Getting The News From Chechnya – The Crackdown On Free Press You May Have Missed

March 16, 2016
The burn-out frame of a minivan in which journalists and rights activists were traveling near the Chechen border when they were attacked March 9, 2016. Photo by Denis Sinyakov/MediaZone.

When a minivan with eight Russian and European journalists and human rights activists was attacked on March 9 by a band of professional thugs near the border of Ingushetia and Chechnya last week, the story was covered briefly in some world news outlets but didn’t attract much attention. Putin’s war in Syria has distracted from the war in Ukraine; both wars have distracted from the lower-level, even if worsening conflict in the North Caucasus.

The group of travelers included four Russian journalists — Yegor Skovoroda from MediaZona, Aleksandrina Yelagina from The New Times, and photographers Mikhail Solunin and Anton Prusakov — as well as two Europeans: Lena Maria Persson Loefgren of Swedish Radio and Oystein Windstad of Norway’s Ny Tid. They were accompanied by three members of the Russian non-governmental Committee to Prevent Torture (KPP): Timur Rakhmatulin, Ivan Zhiltsov, and international lawyer Yekaterina Vanslova.

The party had flown to Grozny airport and hired a van the next day to take them to Karabulak, Ingushetia, to the office of the KPP, forced to move out of Grozny after the torching of its office in December 2014. The group was followed while strolling in Grozny and later driving in Ingushetia, first by men in a Lada Priora (a Russian compact car), and later by a black Mercedes with the license plate “666” and tinted windows. The activists shrugged at the tail, which was common in Russia.They visited the family of a man who had died while in custody of the Investigative Committee in Grozny, then drove to Beslan to the memorial site of the 2004 terrorist siege of a school which ended with the deaths of at least 385 people, including 186 children.

As Skovoroda wrote in an account of their journey in MediaZona, a local policeman stopped them at one point and they continued to be shadowed but they didn’t encounter the crowd of 15 or 20 thugs with clubs until later that night as they approached the Chechen border. The attackers cut off their Volkswagen minivan, then began breaking the windshield and windows with sticks. The assailants shouted in Chechen and Russian, “You don’t represent anyone!” and “Get out of here, there’s nothing for you to do in Chechnya!” “Allah Akbar!” and finally “You are defending the murderers of our fathers!”

The attackers not only beat the passengers severely — battering Windstad’s face and body, knocking out his teeth, injuring Vanslova’s leg and leaving others with bruises and cuts — but took their cameras and cell phones and then set the Volkswagen on fire. The driver, a local man named Bashir Pliyev, suffered a broken arm, leg and rib in the attack but endured something worse when he saw the flames: “There goes my livelihood!” he sobbed – he still had a loan for the car to pay. Ingush police arrived promptly and tried to help, taking the travelers to the hospital and opening a criminal investigation.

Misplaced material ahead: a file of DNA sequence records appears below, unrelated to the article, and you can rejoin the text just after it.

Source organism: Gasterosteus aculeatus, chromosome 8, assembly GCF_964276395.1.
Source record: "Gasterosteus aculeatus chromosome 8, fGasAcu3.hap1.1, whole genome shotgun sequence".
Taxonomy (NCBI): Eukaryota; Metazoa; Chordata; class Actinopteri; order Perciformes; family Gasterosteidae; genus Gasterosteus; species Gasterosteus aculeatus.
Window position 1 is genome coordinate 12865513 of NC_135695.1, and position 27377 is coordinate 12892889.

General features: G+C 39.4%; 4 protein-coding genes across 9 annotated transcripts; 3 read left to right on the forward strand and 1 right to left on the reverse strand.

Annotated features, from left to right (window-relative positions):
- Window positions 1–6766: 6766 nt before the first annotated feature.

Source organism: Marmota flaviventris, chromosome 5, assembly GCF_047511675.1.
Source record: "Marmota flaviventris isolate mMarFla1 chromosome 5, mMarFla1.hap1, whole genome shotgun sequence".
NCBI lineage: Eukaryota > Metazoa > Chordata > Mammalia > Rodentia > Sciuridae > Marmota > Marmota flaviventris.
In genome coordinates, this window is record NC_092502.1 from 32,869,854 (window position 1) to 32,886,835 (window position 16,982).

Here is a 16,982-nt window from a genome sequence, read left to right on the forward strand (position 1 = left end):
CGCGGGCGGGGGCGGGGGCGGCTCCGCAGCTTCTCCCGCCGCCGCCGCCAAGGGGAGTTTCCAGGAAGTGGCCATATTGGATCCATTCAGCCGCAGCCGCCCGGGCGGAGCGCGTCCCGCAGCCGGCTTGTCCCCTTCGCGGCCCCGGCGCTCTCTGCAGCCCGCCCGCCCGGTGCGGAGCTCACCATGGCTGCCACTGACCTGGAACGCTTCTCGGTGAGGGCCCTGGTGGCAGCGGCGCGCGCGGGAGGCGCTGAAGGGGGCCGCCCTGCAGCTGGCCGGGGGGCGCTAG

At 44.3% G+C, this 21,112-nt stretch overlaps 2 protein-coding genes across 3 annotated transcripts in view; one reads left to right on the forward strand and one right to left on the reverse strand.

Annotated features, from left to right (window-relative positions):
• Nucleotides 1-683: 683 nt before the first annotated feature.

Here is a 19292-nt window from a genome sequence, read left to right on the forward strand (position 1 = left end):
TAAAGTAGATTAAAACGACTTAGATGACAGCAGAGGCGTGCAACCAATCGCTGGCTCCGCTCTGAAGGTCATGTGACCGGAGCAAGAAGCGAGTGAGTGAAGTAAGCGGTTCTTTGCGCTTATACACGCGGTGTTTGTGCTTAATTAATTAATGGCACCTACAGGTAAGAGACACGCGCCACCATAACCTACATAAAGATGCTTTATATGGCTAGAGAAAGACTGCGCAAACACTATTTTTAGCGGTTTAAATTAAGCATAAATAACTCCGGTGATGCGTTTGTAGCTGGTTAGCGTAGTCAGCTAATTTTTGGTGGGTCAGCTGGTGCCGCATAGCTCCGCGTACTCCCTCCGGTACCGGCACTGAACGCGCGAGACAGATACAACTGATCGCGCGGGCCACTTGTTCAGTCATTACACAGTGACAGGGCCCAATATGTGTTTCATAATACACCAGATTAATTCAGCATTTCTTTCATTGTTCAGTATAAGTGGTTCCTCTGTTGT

Bashir Pliyev, driver of the minibus in which Russian and European journalists and human rights activists were traveling March 9, 2016, whose arm, leg, and rib were broken by Chechen thugs who attacked them.

Bashir Pliyev, driver of the minibus in which Russian and European journalists and human rights activists were traveling March 9, 2016, whose arm, leg, and rib were broken by Chechen thugs who attacked them.


As the police were questioning the victims about what happened, another band of masked men armed with pistols and machine guns broke into the KPP’s office and trashed it, grabbing equipment and leaving so hurriedly they even forgot one sack of laptops they had packed.

While they were waiting to sign statements, the journalists had one of those moments that makes people persist with Russia: one Ingush policeman begin to recite from the “The Novice,” a poem by 19th-century romantic writer Mikhail Lermontov, celebrated for his works about the Caucasus.

“Often I did hear how you did save me, sir, from an untimely grave – for what…” and the other policeman picked up the rhyme and continued “…alone, and glum, and pale, a leaf torn off by blast of gale…”  The ancient story of a Caucasian boy taken by a Russian military officer from his home, then left to be cared for by monks, still resonates after centuries of warfare, notably two wars in the last decade followed by recurring “counter-terrorism operations.”